I am happy to be able to share with you that today Microsoft announced Microsoft IoT Central a new SaaS solution to simplify IoT. It is basically a managed service version of PaaS Azure IoT Suite and I’ll be able to share more in the coming weeks.
In addition to a Managed Azure IoT solution Microsoft announced a new service called Azure Time Series Insights, and an update to Azure Stream Analytics now supporting edge devices.
As part of this announcement is Microsoft’s new service, Azure Time Series Insights - a fully managed service for storage, analytics, and visualization. You can sign up for the Azure Time Series Insights preview today.
Primary scenarios * Validation and monitoring of IoT solutions in minutes * Intuitive visualization and analysis of IoT data at scale * Expediting root-cause analysis and anomaly detection * Creating a global view of multiple devices, plants, and data
The new service’s landing page can be found here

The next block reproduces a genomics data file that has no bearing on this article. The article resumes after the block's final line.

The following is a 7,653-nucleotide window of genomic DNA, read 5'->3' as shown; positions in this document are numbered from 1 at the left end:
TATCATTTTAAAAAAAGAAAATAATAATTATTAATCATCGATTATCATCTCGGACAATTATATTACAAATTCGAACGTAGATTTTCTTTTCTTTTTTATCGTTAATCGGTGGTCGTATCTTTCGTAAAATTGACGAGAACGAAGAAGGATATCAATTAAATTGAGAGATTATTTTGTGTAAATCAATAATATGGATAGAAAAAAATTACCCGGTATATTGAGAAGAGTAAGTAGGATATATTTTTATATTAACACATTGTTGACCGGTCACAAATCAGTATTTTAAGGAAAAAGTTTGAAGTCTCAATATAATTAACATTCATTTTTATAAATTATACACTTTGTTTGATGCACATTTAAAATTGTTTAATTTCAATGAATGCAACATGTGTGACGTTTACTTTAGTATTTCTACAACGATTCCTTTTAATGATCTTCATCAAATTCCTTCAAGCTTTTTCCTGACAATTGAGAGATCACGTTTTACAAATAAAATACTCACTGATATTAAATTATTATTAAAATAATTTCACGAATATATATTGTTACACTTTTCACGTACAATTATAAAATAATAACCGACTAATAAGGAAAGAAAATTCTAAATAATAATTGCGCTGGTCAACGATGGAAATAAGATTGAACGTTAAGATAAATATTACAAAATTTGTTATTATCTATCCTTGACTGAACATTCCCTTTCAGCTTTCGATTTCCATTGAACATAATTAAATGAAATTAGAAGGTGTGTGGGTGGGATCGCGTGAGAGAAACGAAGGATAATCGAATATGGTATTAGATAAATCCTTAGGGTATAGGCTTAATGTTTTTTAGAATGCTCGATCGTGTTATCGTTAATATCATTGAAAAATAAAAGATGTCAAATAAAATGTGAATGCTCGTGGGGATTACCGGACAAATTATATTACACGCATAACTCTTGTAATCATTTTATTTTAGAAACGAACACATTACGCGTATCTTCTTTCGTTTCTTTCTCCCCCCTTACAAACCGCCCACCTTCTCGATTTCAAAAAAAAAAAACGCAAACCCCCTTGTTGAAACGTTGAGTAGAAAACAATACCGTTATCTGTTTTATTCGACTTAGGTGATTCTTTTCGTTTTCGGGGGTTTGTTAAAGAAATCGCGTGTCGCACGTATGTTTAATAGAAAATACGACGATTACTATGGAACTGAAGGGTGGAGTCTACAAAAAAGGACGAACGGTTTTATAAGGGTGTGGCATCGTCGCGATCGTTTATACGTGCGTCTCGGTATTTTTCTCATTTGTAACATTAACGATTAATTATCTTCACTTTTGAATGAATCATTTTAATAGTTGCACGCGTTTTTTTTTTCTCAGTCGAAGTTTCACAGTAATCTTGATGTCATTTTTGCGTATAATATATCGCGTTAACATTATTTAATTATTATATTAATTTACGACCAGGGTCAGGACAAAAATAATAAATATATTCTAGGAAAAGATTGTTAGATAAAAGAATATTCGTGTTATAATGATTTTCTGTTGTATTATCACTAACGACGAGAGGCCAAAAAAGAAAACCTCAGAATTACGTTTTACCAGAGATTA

Currently, Time Series Insight is available in US West, US East, EU West, and EU North regions.
|Ingress Capacity (per unit)||Up to 1 GB or 1 million events per day||Up to 10 GB or 10 million events per day|
|Total Capacity (per unit)||Up to 30 GB or 30 million events||Up to 300 GB or 300 million events|
|Data Retention||Up to 31 days||Up to 100 days|
|Price (per month)||$150.04 per month per unit||$1,350.05 per month per unit|
Time Series Insights S1 and S2 supports events that are up to 1 KB in size.
Back in 2016 Microsoft provided the Azure IoT Gateway SDK allowing developers to easily build and deploy gateway based intelligence.
Today Microsoft, announced a preview of Azure Stream Analytics for edge devices
In industrial IoT scenarios, the volume of data can be too large to be sent to the cloud directly due to limited bandwidth or bandwidth cost. For example, the data produced by jet engines (a typical number is that 1TB of data is collected during a flight) or manufacturing sensors (each sensor can produce 1MB/s to 10MB/s) may need to be filtered down, aggregated or processed directly on the device before sending it to the cloud. Examples of these processes include sending only events when values change instead of sending every event, averaging data on a time window, or using a user-defined function.
We’ll follow up with additional post discussing each of these in detail.